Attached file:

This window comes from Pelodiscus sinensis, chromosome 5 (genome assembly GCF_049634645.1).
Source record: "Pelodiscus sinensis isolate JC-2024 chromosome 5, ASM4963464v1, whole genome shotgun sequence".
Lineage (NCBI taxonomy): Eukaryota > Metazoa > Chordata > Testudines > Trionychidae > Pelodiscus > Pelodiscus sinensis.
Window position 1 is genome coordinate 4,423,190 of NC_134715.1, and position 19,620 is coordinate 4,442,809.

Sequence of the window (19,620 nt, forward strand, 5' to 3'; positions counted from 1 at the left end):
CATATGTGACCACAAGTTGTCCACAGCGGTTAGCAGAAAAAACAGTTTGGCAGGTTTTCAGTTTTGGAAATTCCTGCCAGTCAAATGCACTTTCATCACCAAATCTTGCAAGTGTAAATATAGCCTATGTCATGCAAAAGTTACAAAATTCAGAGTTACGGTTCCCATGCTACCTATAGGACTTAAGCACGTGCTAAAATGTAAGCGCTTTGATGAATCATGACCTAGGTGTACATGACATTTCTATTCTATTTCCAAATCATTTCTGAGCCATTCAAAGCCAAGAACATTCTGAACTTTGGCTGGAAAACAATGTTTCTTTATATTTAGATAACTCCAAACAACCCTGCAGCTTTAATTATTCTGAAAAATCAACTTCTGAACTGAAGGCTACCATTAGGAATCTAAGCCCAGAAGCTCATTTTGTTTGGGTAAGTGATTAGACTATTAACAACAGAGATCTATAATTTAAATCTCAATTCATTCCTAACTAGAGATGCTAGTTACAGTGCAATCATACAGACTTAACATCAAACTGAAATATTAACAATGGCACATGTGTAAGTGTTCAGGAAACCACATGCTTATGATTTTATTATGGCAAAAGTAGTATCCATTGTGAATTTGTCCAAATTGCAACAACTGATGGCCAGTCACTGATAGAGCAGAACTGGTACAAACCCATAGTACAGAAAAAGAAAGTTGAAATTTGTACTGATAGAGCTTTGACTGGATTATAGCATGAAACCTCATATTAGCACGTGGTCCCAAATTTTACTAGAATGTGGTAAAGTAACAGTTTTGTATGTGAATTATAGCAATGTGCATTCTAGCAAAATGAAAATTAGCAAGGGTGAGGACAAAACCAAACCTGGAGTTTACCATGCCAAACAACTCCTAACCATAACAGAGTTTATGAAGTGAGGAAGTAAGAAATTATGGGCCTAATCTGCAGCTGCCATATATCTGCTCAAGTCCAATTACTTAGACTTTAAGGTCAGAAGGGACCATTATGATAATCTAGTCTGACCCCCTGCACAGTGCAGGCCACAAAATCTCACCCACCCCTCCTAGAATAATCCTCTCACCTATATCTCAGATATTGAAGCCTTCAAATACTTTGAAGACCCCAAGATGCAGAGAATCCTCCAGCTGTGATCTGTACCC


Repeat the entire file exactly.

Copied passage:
This window comes from Pelodiscus sinensis, chromosome 5 (genome assembly GCF_049634645.1).
Source record: "Pelodiscus sinensis isolate JC-2024 chromosome 5, ASM4963464v1, whole genome shotgun sequence".
Lineage (NCBI taxonomy): Eukaryota > Metazoa > Chordata > Testudines > Trionychidae > Pelodiscus > Pelodiscus sinensis.
Window position 1 is genome coordinate 4,423,190 of NC_134715.1, and position 19,620 is coordinate 4,442,809.

Sequence of the window (19,620 nt, forward strand, 5' to 3'; positions counted from 1 at the left end):
CATATGTGACCACAAGTTGTCCACAGCGGTTAGCAGAAAAAACAGTTTGGCAGGTTTTCAGTTTTGGAAATTCCTGCCAGTCAAATGCACTTTCATCACCAAATCTTGCAAGTGTAAATATAGCCTATGTCATGCAAAAGTTACAAAATTCAGAGTTACGGTTCCCATGCTACCTATAGGACTTAAGCACGTGCTAAAATGTAAGCGCTTTGATGAATCATGACCTAGGTGTACATGACATTTCTATTCTATTTCCAAATCATTTCTGAGCCATTCAAAGCCAAGAACATTCTGAACTTTGGCTGGAAAACAATGTTTCTTTATATTTAGATAACTCCAAACAACCCTGCAGCTTTAATTATTCTGAAAAATCAACTTCTGAACTGAAGGCTACCATTAGGAATCTAAGCCCAGAAGCTCATTTTGTTTGGGTAAGTGATTAGACTATTAACAACAGAGATCTATAATTTAAATCTCAATTCATTCCTAACTAGAGATGCTAGTTACAGTGCAATCATACAGACTTAACATCAAACTGAAATATTAACAATGGCACATGTGTAAGTGTTCAGGAAACCACATGCTTATGATTTTATTATGGCAAAAGTAGTATCCATTGTGAATTTGTCCAAATTGCAACAACTGATGGCCAGTCACTGATAGAGCAGAACTGGTACAAACCCATAGTACAGAAAAAGAAAGTTGAAATTTGTACTGATAGAGCTTTGACTGGATTATAGCATGAAACCTCATATTAGCACGTGGTCCCAAATTTTACTAGAATGTGGTAAAGTAACAGTTTTGTATGTGAATTATAGCAATGTGCATTCTAGCAAAATGAAAATTAGCAAGGGTGAGGACAAAACCAAACCTGGAGTTTACCATGCCAAACAACTCCTAACCATAACAGAGTTTATGAAGTGAGGAAGTAAGAAATTATGGGCCTAATCTGCAGCTGCCATATATCTGCTCAAGTCCAATTACTTAGACTTTAAGGTCAGAAGGGACCATTATGATAATCTAGTCTGACCCCCTGCACAGTGCAGGCCACAAAATCTCACCCACCCCTCCTAGAATAATCCTCTCACCTATATCTCAGATATTGAAGCCTTCAAATACTTTGAAGACCCCAAGATGCAGAGAATCCTCCAGCTGTGATCTGTACCC